In 2012, David Wineland, a physicist with the National Institute of Standards and Technology, won the Nobel Prize in Physics for his "ground-breaking experimental methods that enable measuring and manipulation of individual quantum systems."
But Wineland has been deemed nonessential and is furloughed due to the government shutdown.
"On the organization charts I'm just another worker, another non-essential," Wineland told The Washington Post.
Sequestration and the government shutdown have taken a severe toll on scientific research.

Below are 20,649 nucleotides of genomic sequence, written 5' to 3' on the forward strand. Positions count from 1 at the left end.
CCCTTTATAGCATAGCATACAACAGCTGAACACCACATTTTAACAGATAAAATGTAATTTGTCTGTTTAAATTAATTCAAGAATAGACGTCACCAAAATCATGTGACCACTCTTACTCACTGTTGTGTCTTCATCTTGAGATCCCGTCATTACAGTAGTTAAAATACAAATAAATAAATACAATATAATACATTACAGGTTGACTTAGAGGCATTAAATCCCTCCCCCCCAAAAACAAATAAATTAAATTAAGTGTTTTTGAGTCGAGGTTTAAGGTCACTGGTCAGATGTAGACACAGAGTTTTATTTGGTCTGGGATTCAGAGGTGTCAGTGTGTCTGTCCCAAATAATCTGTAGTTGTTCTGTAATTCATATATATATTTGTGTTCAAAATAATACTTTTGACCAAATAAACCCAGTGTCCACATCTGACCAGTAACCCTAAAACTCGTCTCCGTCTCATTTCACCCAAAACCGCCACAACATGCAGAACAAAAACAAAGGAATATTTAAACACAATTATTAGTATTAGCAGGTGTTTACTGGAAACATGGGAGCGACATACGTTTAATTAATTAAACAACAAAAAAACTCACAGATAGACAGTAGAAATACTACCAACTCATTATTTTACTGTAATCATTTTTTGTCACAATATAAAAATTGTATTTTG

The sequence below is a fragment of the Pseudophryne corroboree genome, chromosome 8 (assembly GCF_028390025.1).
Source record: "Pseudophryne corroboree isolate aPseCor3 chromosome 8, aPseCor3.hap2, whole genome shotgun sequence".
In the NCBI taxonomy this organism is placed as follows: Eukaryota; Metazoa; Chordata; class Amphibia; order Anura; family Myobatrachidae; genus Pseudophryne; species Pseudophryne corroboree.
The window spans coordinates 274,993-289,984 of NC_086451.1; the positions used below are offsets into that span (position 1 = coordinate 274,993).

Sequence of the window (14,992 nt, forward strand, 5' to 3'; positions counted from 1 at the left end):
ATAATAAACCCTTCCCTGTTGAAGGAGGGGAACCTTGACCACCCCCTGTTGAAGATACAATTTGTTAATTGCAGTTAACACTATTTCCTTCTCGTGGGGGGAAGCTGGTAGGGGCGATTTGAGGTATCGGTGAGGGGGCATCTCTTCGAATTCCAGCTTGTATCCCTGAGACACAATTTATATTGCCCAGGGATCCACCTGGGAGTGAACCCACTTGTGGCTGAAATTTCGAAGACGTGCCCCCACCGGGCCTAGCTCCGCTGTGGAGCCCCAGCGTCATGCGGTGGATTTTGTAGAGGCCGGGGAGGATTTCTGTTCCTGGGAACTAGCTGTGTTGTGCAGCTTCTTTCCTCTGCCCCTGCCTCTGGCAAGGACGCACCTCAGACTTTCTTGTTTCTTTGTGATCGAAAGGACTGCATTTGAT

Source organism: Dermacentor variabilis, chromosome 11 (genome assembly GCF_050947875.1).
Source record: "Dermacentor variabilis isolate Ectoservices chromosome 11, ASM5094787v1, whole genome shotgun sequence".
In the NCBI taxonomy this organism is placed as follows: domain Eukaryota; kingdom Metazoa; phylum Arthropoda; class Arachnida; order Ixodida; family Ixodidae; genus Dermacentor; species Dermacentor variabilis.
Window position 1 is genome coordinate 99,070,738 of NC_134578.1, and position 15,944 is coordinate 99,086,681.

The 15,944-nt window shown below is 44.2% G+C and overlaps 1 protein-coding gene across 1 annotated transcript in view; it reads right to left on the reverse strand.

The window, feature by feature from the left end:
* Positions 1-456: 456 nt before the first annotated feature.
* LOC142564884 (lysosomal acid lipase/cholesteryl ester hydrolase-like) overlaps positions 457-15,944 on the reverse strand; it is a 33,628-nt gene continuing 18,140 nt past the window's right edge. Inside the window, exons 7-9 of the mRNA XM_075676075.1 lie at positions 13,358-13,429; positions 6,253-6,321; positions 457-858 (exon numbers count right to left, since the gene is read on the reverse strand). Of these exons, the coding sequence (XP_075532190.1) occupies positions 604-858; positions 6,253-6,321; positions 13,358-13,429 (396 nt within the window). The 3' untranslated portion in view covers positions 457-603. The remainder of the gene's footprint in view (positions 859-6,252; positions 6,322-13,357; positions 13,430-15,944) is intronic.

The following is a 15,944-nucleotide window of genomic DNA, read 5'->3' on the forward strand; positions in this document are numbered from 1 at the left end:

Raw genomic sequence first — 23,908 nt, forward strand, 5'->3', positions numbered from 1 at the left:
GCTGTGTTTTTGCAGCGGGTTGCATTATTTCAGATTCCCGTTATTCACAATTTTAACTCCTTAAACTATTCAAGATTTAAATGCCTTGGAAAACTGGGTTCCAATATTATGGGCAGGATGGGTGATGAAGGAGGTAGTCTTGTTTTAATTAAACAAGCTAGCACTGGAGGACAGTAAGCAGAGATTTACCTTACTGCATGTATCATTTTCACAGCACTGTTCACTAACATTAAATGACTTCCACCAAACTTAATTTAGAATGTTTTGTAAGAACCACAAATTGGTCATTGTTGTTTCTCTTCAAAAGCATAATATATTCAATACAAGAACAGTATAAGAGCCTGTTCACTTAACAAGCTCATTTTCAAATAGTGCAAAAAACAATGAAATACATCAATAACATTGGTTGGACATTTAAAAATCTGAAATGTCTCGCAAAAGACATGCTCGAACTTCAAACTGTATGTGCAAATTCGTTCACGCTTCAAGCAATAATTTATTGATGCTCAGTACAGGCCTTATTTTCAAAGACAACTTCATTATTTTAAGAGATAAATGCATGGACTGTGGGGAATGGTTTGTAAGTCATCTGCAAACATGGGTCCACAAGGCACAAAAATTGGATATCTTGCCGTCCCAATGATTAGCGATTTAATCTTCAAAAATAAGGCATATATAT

As The Huffington Post reported, as soon as the federal government shut down, scientists at the University of Hawaii halted their work on a vaccination for rat lungworm disease -- a gastrointestinal infection that causes eosinophilic meningitis in humans.
Dr. Susan Jarvi, an associate professor at the university's campus in Hilo, said that because a big chunk of her work is done at buildings operated by the U.S. Department of Agriculture, she cannot access her work until the federal government reopens.
"Does a government shutdown hinder us? Of course," she said. "Anyone working with federal scientists is going to be impacted in some way."
National Institutes of Health Director Francis Collins said that because so much of his staff is furloughed, about 200 patients who would normally be admitted into NIH's clinical trials each week will be turned away.